James Deen Pounds MMA for Exposing Fighters to Same STD Risks as Porn Stars

Porn mogul, who’s accused of violating labor safety laws by failing to use condoms on set, claims mixed martial arts company Bellator is breaking the same rules

Last Updated: May 18, 2016 @ 5:14 PM

Porn star and producer James Deen has gotten into a bizarre dispute with California state regulators for unfairly targeting the adult entertainment industry, filing a complaint against mixed martial arts company Bellator MMA in order to prove his point.

Deen, who was recently accused of neglecting to use condoms on the sets of his adult films, is essentially arguing that the martial arts giant, and its parent company Viacom, should be subject to the same unfair scrutiny his company is facing. According to the complaint, the MMA company failed to comply with state policies aimed at preventing exposure to blood-borne pathogens.

“You can’t pick and choose how to enforce the law,” Deen said in the statement obtained by TheWrap. “Sex workers should not be held to different standards under the same regulations as their mainstream counterparts.”

Deen faces stiff fines of up to $77,875 for violating workplace safety regulations, including the failure to use condoms on set brought on by investigators at Cal/OSHA (California Department of Industrial Relations Division of Occupational Safety and Health). Deen has “vigorously” denied the accusations, claiming that his performers were tested for STDs and have voluntarily chosen not to wear condoms.

“Only the adult industry is being fined and reprimanded,” Deen said in his statement. “The adult industry is being wrongfully persecuted solely because they have chosen to work in an industry that is still considered taboo.”

Investigators began looking into the condom practices of Deen’s company following a complaint by the AIDS Healthcare Foundation, a nonprofit organization that has been a vocal critic of the porn industry.

In legal documents obtained by TheWrap, investigators found that Third Rock Enterprises, also known as James Deen Productions, “failed to make the hepatitis B vaccine and vaccination series [available] to all employees who have had occupational exposure and to make available a post-exposure evaluation and follow-up for bloodborne pathogens exposure to all employees who have had an exposure incident.”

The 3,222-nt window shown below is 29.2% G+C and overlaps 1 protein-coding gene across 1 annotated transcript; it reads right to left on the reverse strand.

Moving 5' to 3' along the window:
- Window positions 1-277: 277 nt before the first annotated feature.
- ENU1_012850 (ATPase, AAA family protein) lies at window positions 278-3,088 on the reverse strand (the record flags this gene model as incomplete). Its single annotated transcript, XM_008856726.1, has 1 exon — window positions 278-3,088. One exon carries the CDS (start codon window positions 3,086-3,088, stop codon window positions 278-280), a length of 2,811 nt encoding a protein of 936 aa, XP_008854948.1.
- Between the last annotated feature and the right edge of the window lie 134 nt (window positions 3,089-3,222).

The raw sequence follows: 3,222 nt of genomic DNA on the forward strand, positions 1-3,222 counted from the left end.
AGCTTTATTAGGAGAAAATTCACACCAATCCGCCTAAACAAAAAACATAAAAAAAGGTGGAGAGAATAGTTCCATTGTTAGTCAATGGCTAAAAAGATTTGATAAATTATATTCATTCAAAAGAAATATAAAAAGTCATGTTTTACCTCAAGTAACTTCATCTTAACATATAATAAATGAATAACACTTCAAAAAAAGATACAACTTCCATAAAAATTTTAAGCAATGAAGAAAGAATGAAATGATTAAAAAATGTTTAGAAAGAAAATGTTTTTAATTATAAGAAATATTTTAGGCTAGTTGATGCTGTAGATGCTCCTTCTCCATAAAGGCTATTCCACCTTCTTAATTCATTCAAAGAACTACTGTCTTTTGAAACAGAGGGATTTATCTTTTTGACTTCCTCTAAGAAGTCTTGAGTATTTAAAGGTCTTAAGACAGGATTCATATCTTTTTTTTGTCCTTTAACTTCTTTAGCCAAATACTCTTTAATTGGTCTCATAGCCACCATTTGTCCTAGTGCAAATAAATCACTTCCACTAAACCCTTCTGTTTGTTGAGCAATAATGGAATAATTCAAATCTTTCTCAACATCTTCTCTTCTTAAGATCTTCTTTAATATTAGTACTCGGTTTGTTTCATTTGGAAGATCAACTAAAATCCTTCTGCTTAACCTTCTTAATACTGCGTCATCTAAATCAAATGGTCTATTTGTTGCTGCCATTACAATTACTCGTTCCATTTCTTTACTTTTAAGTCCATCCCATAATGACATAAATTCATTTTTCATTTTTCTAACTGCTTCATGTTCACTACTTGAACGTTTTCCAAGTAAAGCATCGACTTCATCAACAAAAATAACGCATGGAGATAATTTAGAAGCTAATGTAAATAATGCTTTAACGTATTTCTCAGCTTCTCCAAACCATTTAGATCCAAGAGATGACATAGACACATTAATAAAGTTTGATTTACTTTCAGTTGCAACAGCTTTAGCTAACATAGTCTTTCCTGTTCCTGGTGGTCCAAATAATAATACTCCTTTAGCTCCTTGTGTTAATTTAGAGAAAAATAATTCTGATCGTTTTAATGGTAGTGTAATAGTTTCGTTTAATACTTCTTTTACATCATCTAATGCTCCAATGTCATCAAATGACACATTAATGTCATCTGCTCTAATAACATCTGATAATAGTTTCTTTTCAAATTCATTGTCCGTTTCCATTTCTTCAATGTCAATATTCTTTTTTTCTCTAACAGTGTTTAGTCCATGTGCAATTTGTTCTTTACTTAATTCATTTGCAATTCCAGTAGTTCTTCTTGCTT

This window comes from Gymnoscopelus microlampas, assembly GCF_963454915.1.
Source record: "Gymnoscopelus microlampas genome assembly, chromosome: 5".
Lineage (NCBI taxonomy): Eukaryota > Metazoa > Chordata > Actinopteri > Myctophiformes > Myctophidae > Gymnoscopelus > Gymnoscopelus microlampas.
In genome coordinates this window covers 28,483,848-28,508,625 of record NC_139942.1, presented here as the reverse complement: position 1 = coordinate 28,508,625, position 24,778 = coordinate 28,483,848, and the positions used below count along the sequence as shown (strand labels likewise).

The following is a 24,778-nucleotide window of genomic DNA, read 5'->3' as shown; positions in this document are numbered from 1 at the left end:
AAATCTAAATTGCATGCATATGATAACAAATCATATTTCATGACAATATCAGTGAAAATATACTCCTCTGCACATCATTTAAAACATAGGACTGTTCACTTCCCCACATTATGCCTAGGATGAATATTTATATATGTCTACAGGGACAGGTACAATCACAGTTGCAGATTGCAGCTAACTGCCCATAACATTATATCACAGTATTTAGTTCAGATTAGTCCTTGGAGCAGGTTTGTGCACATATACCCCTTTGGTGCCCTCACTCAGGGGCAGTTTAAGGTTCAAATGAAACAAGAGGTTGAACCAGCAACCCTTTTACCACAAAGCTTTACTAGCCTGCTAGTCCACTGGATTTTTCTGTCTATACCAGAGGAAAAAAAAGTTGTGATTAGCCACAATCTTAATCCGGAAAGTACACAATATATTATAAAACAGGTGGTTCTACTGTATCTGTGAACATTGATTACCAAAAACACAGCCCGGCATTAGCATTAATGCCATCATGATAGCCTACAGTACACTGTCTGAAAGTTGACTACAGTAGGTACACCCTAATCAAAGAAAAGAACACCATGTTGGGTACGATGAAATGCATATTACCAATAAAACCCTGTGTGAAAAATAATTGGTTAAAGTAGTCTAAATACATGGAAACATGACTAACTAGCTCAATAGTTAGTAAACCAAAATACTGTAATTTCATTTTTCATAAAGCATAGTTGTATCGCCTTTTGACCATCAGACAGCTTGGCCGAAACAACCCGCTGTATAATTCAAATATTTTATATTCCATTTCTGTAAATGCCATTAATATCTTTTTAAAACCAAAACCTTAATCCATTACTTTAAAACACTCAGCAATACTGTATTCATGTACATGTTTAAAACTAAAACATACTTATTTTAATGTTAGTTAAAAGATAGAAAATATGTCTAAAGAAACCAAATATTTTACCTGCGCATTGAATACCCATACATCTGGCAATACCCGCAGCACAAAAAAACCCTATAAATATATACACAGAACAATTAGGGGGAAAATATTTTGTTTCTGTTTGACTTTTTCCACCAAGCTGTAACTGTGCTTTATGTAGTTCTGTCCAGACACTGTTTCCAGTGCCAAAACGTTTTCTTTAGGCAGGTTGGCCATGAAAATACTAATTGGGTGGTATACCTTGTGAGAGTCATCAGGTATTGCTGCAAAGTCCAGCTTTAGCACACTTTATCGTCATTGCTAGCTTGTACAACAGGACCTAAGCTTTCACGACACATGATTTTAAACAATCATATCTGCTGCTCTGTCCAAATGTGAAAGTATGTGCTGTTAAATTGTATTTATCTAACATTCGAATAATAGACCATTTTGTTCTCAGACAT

Failure to uphold the bloodborne pathogens standard resulted in an $18,000 fine for Third Rock Enterprises.

Other serious violations included the failure to “maintain an effective injury and Illness Prevention Program,” which sparked a $21,600 fine for the company. In total, there are four violations classified as “serious,” one of which also states that the “employer failed to require the use of engineering controls [condoms] and work practice controls [condoms] … to eliminate or minimize employee exposure to blood or other potentially infectious materials during the production activities associated with adult content videos or media.”

A spokesperson for the California Dept. of Industrial Relations told TheWrap in an email that “Cal/OSHA has received a complaint regarding Bellator MMA. Open investigations and the identity of complainants are confidential. Cal/OSHA will evaluate the complaint and make a determination of jurisdiction based on the facts presented.”

Neither representatives for Viacom or Deen immediately responded to TheWrap’s request for comment.

This isn’t the only problem plaguing Deen in recent months. Last year, the adult film star and producer was accused of assault by nine women. Three of those accusers said the alleged assaults took place on the set of a porn film: Tori Lux, who claimed that Deen attacked her on a shoot in 2011; Amber Rayne, who claimed Deen punched her twice in the face and “brutally” sodomized her during a 2006 shoot; and Kora Peters, who said Deen ignored her refusal to perform anal sex and did so forcibly, after which the crew “all high-fived him.”

Deen has denied all allegations.